Motmots 4 in 1: a Costa Rica story

Motmots are one of my favorite families of bird species. When I make my annual pilgrimage to Costa Rica, they are one of the priority subjects on my photographic scavenger hunt. Normally we only see one or two of the six species living in Costa Rica. This year we were mesmerized with, not only sightings of, but great photo opportunities of four species of the family Motmot!

I don't know if it's their larger size, amazing coloration or that nifty little two-paddle tail, but something about them draws me inexplicably toward seeking them out and putting them in my viewfinder. Whether in the forest, the open savannas, or even the beach, there is always an opportunity and potential to find a Motmot and photograph it.

First sighting: a Rufous Motmot near Arenal Volcano
A Rufous Motmot in the primary rainforest captured during a hike near the Arenal Volcano

This Motmot was a challenge to photograph. The dense foliage, dark under-the-canopy conditions and a constantly moving target had me moving all over the trail to keep the bird in sight. Coupled with the numbers of people passing on the trail—some eager to glimpse the bird as well—getting a tight, relatively unobstructed shot was difficult. My patience was rewarded and the first Motmot of the year was in the bag!

Second encounter: an atypical Broad-billed Motmot
A Broad-billed Motmot missing it's tail

The same day, on the same trail, we chanced upon this Broad-billed Motmot. This was an easier capture. This bird stayed out in the open, offering a clear line-of-sight, in spite of the fellow hikers and birders trekking past on the trail. The light was good and the bird was well-behaved resulting in some nice closeups of this large forest Motmot. Only day three in Costa Rica and I already had two Motmots digitally captured.

Number Three: Blue-crowned Motmots everywhere!
On the trails at Monteverde we encountered surprisingly numerous Blue-crowned Motmots.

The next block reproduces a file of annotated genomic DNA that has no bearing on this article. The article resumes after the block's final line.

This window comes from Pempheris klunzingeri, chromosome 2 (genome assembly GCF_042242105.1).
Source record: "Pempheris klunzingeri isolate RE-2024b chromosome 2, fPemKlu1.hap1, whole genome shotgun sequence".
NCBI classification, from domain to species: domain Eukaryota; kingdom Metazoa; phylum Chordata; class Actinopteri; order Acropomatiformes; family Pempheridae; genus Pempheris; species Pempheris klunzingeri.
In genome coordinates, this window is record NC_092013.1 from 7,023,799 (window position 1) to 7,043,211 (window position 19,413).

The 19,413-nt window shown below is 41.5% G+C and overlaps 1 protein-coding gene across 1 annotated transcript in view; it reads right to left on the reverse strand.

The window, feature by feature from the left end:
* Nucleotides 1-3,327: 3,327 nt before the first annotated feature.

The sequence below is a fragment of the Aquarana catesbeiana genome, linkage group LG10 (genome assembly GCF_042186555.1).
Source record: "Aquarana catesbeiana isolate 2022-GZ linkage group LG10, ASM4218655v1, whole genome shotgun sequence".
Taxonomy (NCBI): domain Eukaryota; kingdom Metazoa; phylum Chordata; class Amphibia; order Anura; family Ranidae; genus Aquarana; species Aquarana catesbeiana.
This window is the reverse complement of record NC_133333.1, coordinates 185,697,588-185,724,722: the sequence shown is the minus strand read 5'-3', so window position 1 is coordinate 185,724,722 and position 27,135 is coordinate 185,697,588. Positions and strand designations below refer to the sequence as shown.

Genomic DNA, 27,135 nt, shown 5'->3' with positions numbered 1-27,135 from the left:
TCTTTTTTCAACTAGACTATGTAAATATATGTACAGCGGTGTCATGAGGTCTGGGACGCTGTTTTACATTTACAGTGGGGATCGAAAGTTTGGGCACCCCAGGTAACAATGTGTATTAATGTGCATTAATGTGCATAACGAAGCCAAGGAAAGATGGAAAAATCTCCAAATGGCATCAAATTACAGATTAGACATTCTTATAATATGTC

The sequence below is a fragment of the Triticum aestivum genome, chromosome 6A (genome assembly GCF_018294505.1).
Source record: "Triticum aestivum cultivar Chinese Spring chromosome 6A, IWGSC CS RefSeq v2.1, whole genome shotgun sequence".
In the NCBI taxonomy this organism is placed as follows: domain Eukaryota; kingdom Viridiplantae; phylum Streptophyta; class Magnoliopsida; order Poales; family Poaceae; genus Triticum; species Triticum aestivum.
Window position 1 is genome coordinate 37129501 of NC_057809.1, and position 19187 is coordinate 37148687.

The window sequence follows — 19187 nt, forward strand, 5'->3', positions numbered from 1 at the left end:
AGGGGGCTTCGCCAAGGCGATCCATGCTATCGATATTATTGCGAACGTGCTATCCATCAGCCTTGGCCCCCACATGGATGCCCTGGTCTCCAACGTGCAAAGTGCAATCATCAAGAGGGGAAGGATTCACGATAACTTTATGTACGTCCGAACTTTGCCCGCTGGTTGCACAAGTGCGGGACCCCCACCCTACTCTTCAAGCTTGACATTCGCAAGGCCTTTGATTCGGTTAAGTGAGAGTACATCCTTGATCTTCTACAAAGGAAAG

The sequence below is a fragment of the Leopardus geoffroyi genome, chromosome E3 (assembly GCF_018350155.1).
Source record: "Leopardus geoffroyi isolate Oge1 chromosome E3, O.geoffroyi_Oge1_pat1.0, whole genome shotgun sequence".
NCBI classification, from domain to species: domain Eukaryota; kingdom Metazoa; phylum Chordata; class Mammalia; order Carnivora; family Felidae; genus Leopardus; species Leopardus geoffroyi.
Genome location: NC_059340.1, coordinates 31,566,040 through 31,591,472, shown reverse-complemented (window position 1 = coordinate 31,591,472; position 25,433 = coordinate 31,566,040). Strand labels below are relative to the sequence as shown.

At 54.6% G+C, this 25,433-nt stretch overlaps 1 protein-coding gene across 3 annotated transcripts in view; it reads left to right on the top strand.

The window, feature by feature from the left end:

After moving from the Arenal area to Monteverde (not a car ride for the smooth road lovers), we encountered species number three. On the trails, in the gardens at our hotel, seemingly everywhere we crossed paths with the Blue-crowned Motmot. This particular shot was taken some fifty feet inside the gate at Monteverde National Park Reserve. It was dark and rainy and though the camera resisted autofocus, the bird was patient enough to allow me to get my best Blue-crowned photos ever!

Four: a long pause till Turquoise-browed Motmots
A Turquoise-browed Motmot out my front door. (Side note: this is also the national bird of Nicaragua)

Days passed and we made our way from the mountains, across the dry tropical savanna toward the Pacific coast. The Turquoise-browed Motmot is most ubiquitous in Costa Rica. Normally, they are everywhere but thus far they had been scarce. We arrived well-down the Pacific coast and started seeing the Turquoise-browned Motmots every day. This particular shot was take just outside the door of my hotel room as I was hanging up my swimming suit to dry. It was the closest look I'd ever had at this bird.

A Motmot perched typically on a wire.

Anytime you can get four Motmots in a single trip it is a good outing. Over all, the looks were some of the best I've ever experienced. This many quality shots in one adventure brought a definite uptick to the score of this vacation. I am already plotting to get back and find the elusive Tody Motmot and the Keel-billed Motmot and add them to my collection.

Parting shot
The last Motmot of the trip says farewell we drive to the airport.
Rikk Flohr

Rikk Flohr — Copyright © 2015

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